AHA Member Spotlight: Tula Connell
Tula Connell is a senior communications officer. She lives in Silver Spring, Maryland, and has been a member since 2013.
Alma maters: BA (journalism), Marquette University; MA (European history), Yale University; PhD (American history), Georgetown University, 2011
Fields of interest: US and global labor, US conservatism, media, gender-based violence, gender
Describe your career path. What led you to where you are today?
I began my career as a journalist and shifted to labor communications (SEIU, AFL-CIO, Solidarity Center) during which time I completed my doctorate in US history. Working full time in labor communications, I never intended to move to academia. But I do want to research and write. Yet after I completed my doctorate in 2011, I quickly found that as an “independent scholar,” I have limited or no access to university libraries and online databases; no access to IRB; no funding for conference or research travel; and little academic support network. In general, tenured faculty have demonstrated striking resistance to the concerns of independent historians and contingent faculty, many of whom struggle with the same lack of resource access. As an immediate past board member of the Labor and Working Class History Association (LAWCHA) and as a (former) Executive Board member of the National Coalition of Independent Scholars, I have endeavored to shift the normative discourse that privileges tenured academics at R1 universities and sought to expand resource access for independent scholars.
What do you like the most about where you live and work?
Washington, DC, includes the Library of Congress—what better resource for a historian of the United States? In addition, there are many top-quality university libraries in the area and the city is a train ride away from many important libraries and archives. The city is rich in art and history museums, most notably the many Smithsonian institutions, but also numerous private museums and galleries and historic homes and buildings. The arts scene—theater, jazz and a range of music and performance arts—is top notch and parks and woods are nearby. The city is ever-evolving so although I have lived here many years, I am constantly encountering new experiences and meeting new people, who typically have fascinating careers, backgrounds, talents, and interests.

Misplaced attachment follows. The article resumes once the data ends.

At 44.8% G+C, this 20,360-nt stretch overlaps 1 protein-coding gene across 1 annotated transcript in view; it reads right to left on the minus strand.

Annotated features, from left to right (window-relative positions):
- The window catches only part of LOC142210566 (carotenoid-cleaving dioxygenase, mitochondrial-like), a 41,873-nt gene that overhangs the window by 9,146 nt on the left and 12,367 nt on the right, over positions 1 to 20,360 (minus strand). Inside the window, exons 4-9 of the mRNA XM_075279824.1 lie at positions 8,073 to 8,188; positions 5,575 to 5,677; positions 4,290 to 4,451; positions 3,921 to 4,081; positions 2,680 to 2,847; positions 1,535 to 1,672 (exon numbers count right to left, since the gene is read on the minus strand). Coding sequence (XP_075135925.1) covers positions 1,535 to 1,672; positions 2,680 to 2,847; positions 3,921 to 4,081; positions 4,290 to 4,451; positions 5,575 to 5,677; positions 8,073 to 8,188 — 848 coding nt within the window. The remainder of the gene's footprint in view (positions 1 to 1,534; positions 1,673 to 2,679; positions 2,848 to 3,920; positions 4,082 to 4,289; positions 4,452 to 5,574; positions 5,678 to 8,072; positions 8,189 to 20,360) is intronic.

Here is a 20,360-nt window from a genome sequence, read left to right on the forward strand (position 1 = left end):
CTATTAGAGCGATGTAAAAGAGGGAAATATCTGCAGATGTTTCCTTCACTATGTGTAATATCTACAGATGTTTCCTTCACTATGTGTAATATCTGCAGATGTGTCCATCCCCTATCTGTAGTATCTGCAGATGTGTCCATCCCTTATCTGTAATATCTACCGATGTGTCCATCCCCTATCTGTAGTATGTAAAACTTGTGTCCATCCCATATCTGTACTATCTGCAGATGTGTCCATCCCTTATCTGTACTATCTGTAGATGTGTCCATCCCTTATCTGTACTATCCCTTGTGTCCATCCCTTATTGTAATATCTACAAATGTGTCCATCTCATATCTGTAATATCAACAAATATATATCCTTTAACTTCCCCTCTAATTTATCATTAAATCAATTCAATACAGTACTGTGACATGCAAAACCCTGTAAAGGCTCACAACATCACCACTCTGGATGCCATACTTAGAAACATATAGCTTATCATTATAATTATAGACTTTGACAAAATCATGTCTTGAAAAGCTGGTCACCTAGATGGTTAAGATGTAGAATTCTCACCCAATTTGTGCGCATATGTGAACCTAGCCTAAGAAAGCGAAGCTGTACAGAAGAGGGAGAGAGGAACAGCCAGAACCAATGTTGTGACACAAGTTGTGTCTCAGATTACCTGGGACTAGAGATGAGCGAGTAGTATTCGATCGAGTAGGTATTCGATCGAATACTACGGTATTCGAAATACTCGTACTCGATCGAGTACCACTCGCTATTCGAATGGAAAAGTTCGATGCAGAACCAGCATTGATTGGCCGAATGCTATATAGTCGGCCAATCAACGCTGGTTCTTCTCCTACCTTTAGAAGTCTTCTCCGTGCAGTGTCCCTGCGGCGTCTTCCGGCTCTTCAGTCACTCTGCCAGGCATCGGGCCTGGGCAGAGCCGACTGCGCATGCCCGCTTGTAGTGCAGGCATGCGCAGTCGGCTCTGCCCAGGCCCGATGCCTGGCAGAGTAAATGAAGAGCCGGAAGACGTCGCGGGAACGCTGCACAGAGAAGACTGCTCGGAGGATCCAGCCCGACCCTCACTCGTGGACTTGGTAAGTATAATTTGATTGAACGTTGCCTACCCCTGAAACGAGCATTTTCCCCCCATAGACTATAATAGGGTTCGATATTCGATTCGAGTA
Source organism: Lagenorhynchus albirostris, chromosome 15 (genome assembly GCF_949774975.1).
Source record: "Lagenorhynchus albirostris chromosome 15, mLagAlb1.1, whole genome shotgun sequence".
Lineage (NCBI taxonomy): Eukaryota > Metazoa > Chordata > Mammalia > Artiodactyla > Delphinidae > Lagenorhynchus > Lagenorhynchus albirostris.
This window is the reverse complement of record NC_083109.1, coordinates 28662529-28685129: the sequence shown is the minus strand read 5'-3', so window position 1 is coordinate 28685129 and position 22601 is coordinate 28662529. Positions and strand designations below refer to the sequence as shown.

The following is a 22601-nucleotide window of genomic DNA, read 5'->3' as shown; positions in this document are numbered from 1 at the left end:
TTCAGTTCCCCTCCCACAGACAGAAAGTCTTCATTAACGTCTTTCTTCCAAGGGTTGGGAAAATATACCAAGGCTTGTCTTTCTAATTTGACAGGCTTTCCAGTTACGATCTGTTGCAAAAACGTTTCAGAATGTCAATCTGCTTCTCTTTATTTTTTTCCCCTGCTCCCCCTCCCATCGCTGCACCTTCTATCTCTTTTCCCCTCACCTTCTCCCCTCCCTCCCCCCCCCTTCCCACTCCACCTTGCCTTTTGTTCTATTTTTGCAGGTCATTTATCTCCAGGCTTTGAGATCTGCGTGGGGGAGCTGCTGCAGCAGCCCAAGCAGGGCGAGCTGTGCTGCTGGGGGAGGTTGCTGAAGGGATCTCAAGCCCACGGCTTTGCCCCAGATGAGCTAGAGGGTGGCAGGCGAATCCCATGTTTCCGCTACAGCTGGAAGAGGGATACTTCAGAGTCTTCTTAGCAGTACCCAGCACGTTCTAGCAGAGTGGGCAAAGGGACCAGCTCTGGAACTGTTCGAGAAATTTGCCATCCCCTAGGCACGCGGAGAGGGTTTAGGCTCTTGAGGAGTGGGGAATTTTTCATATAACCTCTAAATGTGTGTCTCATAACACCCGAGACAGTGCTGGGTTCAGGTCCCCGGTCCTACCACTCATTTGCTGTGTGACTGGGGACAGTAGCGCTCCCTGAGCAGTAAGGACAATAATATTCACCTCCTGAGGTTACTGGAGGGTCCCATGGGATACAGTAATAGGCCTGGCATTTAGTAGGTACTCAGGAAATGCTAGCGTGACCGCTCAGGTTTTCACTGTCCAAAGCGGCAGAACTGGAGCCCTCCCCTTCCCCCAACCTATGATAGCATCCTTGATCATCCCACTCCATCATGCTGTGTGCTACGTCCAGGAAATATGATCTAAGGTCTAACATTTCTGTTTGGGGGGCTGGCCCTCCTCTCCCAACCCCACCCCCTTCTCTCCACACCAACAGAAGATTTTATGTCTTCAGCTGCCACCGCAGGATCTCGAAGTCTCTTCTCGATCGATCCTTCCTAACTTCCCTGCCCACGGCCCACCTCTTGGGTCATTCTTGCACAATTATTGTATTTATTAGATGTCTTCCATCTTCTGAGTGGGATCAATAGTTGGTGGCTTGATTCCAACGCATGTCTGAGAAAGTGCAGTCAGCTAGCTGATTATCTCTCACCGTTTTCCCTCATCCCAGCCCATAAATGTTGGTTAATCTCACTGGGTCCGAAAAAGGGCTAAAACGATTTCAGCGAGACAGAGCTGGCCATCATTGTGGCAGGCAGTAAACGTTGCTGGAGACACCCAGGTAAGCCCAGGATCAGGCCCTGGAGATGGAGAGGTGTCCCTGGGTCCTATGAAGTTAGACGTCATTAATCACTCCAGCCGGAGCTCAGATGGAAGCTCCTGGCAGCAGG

What projects are you currently working on?
The role of women in asserting their rights as citizens and workers in postwar and postrevolutionary contexts.
Have your interests evolved since graduation? If so, how?
My focus has expanded from a US to global perspective, broadening topically to concentrate on women in postwar and postrevolutionary contexts and gender-based violence at work.
What’s the most fascinating thing you’ve ever found at the archives or while doing research?
Information that counters commonly received beliefs.
What do you value most about the history discipline?
The discipline hones analytical abilities, sharpens communication skills, and broadens competence in research—all key assets that translate to any field.
Why is membership in the AHA important to you?
Membership in AHA is a key way for me, as an independent scholar, to keep up with current research and to network with my peers.
AHA members are involved in all fields of history, with wide-ranging specializations, interests, and areas of employment. To recognize our talented and eclectic membership, Perspectives Daily features a regular AHA Member Spotlight series.
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